Piggy Bank: 4 Things to Discuss
Stephanie at Six Figures Under shared what I think is the greatest illustration about our thinking behind financial training; “If you were totally new to knitting, but wanted to learn how to make the cute washcloths your friend was always making, would you want her to give you a general overview and not bother you with specifics or would you want her to sit down with you and show you her secrets step-by-step?”. Genius, am I right? For so many of us, we use general terms and overviews without getting into the nitty gritty of finances. But the more knowledge and experience we can give our kids the more successful they are likely to be, this is especially true when it comes to their financial future.
The question becomes, how specific to we get? This will depend mostly on your child and what they are able to understand but also, on what you are comfortable sharing with them about your finances. Stephanie advises, “Seriously consider being a little more open than society says you should be comfortable with.” She goes onto explain 4 things that we should be telling our kids about our personal finances.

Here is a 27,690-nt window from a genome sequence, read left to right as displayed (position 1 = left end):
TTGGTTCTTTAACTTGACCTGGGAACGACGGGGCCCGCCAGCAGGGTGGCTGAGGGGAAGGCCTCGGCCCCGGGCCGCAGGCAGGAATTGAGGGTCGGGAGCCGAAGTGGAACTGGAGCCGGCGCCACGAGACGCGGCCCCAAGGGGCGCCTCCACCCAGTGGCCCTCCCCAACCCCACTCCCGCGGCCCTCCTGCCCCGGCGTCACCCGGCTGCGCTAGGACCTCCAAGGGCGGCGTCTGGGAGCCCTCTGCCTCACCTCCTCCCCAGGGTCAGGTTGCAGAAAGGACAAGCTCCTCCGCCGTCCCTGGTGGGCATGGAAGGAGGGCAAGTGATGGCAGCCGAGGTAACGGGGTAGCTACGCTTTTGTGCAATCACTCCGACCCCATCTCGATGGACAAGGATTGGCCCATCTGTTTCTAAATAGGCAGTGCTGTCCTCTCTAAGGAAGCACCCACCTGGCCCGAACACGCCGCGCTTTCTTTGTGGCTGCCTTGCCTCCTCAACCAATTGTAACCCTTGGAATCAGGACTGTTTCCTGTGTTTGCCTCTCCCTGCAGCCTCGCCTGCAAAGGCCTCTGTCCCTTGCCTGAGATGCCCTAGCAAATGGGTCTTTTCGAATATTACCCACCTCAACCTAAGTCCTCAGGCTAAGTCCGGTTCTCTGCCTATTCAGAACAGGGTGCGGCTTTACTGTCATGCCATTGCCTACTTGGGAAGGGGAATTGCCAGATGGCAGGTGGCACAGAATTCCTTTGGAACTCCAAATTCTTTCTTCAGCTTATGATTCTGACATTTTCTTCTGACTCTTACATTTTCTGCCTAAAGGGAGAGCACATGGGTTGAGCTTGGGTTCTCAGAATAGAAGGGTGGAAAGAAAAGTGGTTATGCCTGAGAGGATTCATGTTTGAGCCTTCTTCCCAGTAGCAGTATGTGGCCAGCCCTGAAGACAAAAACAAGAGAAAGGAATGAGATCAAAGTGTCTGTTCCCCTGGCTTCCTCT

- Where the money comes from: Your children likely do not physically see the money that you bring home from work, unless you receive cash tips. Help them to associate honest work with earning money by explaining why you can’t stay home but instead need to work so your family can pay for things that you all need.
- How much stuff costs: Electric bills, cable, rent… kids have no idea how much these things cost. But depending on their age, perhaps they should? For the younger ones, sharing with them how much the everyday essentials cost like milk or their favorite cereal and helping them realize how quickly these little items add up to a big sticker price, could really open their eyes.
- How you decide what to do with your money: Stephanie suggests, “Show your kids how you budget your money. You are their first example and teacher... Show them how you put your money first toward the most important or pressing expenses, plan ahead for upcoming expenses, and actively manage your money (instead of letting it manage you)! Show them how you save for a rainy day and how you choose to give.”
- What debt is, how to deal with it and how to avoid it: Trust me, this one is not at the top of my list to discuss with our little ones either. I don’t like thinking about debt much less discussing it with someone. But if we share the concept of debt with our kids it may be easier for them to understand why some of their wants may go unmet and why sacrifices are made.